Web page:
It's no secret that reading is good for your brain. But what actually happens inside your brain when you read a great novel?

“Stories shape our lives and in some cases help define a person,” Dr. Gregory S. Berns, director of Emory University's Center for Neuropolicy in Atlanta, said in a written statement. “We want to understand how stories get into your brain, and what they do to it.”

Now we may have a better idea, thanks to new research by Berns and his research team.

The researchers took fMRI scans of the brains of 21 undergraduate students while they rested. Then the students were asked to read sections of the 2003 thriller novel “Pompeii” by Robert Harris over nine nights. The students' brains were scanned each morning following the nightly reading assignment, and then again daily for five days after they had finished the book.

The scans revealed heightened connectivity within the students' brains on the mornings following the assignments, and the changes persisted for the five days after the students had finished the novel. The areas with enhanced connectivity included the students' left temporal cortex, an area of the brain associated with language comprehension, as well as in the brain's central sulcus, which is associated with sensations and movement.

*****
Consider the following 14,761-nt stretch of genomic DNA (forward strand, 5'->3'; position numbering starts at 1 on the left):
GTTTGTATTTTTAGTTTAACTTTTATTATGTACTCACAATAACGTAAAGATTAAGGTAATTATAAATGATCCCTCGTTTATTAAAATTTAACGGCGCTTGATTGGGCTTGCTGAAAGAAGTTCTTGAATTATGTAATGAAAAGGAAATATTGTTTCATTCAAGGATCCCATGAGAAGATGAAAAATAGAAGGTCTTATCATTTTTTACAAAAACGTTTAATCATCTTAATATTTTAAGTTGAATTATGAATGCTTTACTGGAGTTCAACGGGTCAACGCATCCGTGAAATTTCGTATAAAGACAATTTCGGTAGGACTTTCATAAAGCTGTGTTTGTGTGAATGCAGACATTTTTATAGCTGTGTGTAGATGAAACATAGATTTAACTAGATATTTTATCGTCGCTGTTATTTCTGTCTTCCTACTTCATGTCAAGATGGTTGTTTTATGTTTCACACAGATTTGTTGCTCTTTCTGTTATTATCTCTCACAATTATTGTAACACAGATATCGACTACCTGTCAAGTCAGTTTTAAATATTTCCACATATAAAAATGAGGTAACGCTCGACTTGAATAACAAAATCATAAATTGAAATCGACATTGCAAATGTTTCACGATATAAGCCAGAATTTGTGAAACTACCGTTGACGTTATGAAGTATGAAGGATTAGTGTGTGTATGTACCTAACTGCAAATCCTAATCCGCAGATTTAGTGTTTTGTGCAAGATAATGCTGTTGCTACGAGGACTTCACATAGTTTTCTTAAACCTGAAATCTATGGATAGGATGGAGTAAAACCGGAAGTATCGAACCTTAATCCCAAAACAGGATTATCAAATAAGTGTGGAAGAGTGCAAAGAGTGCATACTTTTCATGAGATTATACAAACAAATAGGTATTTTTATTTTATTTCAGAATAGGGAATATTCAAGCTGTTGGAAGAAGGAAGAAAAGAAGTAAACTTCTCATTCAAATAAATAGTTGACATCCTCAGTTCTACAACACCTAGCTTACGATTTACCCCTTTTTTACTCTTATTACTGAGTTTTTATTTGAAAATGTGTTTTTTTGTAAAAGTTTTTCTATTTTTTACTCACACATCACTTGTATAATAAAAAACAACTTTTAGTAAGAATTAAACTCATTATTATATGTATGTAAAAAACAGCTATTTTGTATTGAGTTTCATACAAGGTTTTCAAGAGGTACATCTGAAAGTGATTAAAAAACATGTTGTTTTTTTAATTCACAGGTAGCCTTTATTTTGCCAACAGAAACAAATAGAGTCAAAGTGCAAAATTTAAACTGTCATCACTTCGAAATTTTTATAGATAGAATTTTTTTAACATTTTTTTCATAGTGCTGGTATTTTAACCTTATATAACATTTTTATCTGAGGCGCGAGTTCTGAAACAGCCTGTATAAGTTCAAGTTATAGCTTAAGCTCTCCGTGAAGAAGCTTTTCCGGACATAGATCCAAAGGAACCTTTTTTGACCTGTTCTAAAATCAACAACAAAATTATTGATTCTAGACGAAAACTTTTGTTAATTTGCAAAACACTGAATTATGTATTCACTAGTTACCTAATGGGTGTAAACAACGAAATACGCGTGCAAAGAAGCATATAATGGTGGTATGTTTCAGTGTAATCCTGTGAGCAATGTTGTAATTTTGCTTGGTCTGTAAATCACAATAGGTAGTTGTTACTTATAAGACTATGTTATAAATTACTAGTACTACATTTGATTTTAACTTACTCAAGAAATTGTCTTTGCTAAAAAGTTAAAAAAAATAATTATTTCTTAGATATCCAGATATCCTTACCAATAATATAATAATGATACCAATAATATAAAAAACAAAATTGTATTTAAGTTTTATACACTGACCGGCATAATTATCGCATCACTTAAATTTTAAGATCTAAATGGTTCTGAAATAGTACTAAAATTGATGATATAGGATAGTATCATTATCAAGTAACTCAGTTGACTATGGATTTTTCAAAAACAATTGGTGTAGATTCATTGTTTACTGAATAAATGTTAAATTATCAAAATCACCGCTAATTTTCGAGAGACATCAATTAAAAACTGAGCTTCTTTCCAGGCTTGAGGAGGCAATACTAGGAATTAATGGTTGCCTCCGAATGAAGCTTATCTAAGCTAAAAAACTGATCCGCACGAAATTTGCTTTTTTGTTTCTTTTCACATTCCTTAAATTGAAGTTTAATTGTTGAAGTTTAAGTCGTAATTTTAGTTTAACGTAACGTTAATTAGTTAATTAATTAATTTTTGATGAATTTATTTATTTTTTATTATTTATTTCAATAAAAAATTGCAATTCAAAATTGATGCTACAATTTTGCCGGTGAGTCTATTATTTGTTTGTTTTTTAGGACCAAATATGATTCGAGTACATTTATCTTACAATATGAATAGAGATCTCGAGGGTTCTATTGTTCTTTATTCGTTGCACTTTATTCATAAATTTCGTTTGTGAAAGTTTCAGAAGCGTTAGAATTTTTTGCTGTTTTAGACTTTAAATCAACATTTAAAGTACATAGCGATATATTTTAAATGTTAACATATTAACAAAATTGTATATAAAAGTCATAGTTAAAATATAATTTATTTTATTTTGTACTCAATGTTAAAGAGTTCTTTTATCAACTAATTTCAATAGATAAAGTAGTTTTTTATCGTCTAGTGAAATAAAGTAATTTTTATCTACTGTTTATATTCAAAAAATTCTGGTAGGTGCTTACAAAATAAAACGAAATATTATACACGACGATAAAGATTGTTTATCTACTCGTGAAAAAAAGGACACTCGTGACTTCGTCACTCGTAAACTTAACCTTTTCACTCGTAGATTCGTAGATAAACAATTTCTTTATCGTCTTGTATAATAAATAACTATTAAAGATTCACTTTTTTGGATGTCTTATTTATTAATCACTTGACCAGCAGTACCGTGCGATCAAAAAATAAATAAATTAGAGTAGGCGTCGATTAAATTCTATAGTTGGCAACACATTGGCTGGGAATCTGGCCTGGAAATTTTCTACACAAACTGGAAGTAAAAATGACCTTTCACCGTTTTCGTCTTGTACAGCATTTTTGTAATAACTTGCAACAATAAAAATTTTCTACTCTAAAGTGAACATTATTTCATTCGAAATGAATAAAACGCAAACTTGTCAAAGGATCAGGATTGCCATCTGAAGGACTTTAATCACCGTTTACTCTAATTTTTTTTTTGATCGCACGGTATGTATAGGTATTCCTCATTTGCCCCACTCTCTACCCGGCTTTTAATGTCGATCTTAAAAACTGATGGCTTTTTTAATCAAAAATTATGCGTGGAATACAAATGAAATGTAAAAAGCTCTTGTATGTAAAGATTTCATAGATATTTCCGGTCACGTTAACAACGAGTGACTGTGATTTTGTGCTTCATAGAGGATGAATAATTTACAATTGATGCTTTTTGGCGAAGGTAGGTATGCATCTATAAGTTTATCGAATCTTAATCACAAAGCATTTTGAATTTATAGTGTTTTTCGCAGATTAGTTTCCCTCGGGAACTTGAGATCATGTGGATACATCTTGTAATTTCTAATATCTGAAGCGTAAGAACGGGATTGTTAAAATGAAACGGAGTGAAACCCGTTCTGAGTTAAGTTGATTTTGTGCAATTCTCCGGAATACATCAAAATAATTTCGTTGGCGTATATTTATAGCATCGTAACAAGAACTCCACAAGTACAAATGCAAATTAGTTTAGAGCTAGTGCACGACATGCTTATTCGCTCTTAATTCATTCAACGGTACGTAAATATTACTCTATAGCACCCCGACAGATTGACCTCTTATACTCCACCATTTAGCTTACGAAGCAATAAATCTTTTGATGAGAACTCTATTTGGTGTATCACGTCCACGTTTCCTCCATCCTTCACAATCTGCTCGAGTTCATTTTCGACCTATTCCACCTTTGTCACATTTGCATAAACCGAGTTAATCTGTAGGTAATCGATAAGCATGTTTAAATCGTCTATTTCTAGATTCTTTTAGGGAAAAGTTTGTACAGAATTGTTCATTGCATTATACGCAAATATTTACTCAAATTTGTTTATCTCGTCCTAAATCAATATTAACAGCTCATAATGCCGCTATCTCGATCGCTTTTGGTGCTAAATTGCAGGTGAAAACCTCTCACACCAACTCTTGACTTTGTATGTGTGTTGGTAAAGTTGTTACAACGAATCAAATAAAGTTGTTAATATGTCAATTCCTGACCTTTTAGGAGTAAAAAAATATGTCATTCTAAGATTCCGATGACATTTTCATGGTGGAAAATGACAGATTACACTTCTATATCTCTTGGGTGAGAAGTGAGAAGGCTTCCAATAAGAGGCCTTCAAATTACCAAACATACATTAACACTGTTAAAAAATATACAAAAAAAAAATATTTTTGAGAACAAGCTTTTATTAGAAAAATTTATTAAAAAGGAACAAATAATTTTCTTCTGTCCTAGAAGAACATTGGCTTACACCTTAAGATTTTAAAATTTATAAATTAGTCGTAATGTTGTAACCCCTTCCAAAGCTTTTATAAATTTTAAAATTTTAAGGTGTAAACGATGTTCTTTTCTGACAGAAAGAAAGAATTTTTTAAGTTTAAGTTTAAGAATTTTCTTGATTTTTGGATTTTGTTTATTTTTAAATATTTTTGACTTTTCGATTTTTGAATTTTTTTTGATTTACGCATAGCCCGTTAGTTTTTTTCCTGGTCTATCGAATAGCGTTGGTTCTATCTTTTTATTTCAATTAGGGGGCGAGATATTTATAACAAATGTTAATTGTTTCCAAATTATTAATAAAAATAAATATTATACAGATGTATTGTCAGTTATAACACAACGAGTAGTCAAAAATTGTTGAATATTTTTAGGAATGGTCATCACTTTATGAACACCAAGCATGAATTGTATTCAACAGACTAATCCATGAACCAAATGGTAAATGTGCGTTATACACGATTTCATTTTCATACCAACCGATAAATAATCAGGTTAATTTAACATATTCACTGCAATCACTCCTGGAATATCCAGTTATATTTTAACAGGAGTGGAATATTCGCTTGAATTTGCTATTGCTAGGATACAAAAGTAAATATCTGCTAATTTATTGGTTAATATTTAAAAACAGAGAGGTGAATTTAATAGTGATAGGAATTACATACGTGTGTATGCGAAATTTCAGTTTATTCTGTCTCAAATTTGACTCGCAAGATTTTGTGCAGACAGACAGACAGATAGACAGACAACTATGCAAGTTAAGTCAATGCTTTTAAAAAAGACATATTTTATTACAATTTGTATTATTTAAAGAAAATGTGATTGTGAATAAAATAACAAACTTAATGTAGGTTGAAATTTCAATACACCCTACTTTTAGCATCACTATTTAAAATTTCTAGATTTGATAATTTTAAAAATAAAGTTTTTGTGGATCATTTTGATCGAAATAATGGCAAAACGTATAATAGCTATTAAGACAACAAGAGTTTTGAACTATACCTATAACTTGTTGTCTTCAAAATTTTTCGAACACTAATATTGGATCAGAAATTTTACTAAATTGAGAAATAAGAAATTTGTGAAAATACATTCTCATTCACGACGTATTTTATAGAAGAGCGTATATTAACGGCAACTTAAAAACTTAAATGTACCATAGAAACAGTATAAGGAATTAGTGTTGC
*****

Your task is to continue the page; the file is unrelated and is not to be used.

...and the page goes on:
"The anterior (front) bank of the sulcus contains neurons that control movement of parts of the body," Berns told The Huffington Post in an email. "The posterior (rear) bank contains neurons that receive sensory input from the parts of the body. Enhanced connectivity here was a surprise finding, but it implies that, perhaps, the act of reading puts the reader in the body of the protagonist."

How long do the brain changes persist? Berns said in the email that it wasn't clear, but he added, "At a minimum, we can say that reading stories –- especially those with strong narrative arcs -– reconfigures brain networks for at least a few days. It shows how stories can stay with us. This may have profound implications for children and the role of reading in shaping their brains."

This new research was published in the journal Brain Connectivity on Dec. 9.

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